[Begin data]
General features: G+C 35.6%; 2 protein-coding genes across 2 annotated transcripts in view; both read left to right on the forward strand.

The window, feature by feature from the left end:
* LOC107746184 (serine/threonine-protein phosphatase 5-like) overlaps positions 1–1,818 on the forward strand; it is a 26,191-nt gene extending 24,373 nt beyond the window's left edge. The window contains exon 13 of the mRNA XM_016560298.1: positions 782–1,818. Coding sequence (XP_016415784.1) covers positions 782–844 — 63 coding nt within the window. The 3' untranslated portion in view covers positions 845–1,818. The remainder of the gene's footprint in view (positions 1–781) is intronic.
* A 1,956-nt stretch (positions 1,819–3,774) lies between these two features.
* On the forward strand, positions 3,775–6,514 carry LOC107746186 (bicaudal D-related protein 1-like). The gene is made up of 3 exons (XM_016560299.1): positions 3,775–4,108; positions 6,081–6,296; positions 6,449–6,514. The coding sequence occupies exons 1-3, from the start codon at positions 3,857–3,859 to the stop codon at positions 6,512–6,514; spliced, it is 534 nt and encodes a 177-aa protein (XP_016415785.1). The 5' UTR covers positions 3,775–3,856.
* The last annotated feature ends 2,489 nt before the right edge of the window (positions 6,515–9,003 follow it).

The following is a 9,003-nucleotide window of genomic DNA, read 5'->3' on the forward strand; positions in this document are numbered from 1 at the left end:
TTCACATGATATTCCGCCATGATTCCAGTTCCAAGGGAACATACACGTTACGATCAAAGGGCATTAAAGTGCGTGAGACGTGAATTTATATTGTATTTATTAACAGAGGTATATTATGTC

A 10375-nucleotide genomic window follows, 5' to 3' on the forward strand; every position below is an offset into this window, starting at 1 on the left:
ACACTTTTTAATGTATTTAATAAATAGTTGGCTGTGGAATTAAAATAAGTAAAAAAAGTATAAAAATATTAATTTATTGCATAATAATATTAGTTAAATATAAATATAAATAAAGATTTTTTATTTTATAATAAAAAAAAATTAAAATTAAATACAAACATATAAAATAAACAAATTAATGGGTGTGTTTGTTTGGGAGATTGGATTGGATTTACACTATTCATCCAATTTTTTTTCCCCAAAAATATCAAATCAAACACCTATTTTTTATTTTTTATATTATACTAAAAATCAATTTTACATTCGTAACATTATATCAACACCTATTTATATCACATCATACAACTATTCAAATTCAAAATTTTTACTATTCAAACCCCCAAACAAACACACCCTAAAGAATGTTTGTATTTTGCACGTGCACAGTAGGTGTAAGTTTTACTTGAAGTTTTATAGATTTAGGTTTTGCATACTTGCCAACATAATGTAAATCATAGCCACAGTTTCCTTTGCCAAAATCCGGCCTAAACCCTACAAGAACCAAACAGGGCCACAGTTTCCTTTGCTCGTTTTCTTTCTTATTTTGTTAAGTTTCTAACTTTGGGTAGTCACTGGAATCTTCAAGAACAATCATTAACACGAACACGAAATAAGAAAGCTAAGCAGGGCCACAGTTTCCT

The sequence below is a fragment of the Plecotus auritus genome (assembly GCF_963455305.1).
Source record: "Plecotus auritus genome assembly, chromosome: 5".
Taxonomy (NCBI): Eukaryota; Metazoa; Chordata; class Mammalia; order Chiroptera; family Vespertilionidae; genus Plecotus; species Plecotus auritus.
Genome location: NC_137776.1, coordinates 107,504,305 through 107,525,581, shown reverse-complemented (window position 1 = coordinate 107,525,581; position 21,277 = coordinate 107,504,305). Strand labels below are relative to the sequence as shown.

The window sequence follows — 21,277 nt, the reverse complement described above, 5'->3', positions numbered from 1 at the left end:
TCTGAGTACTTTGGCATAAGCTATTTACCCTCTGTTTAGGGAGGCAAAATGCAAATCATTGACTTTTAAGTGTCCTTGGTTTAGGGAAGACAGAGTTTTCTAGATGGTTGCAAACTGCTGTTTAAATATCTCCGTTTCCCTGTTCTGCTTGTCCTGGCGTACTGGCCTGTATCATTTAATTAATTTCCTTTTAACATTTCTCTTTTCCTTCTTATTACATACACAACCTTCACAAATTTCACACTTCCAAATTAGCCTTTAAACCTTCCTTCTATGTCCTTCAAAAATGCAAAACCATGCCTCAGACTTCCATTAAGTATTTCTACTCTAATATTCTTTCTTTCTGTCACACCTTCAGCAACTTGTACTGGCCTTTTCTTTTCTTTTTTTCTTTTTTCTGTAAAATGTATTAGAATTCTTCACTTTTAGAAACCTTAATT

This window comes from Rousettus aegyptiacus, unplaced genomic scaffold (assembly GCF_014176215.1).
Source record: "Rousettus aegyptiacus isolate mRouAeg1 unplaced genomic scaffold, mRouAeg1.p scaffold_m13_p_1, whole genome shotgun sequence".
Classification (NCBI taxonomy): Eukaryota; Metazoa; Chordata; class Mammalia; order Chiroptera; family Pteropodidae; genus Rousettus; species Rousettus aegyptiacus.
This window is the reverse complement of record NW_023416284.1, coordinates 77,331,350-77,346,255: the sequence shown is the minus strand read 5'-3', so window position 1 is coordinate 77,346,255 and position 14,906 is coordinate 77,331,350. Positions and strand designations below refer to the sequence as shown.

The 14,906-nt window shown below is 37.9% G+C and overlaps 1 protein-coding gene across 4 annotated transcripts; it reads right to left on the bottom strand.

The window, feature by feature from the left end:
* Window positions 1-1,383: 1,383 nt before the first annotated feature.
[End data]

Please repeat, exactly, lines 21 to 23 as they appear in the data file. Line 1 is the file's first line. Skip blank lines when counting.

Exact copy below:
The 14,906-nt window shown below is 37.9% G+C and overlaps 1 protein-coding gene across 4 annotated transcripts; it reads right to left on the bottom strand.

The window, feature by feature from the left end:
* Window positions 1-1,383: 1,383 nt before the first annotated feature.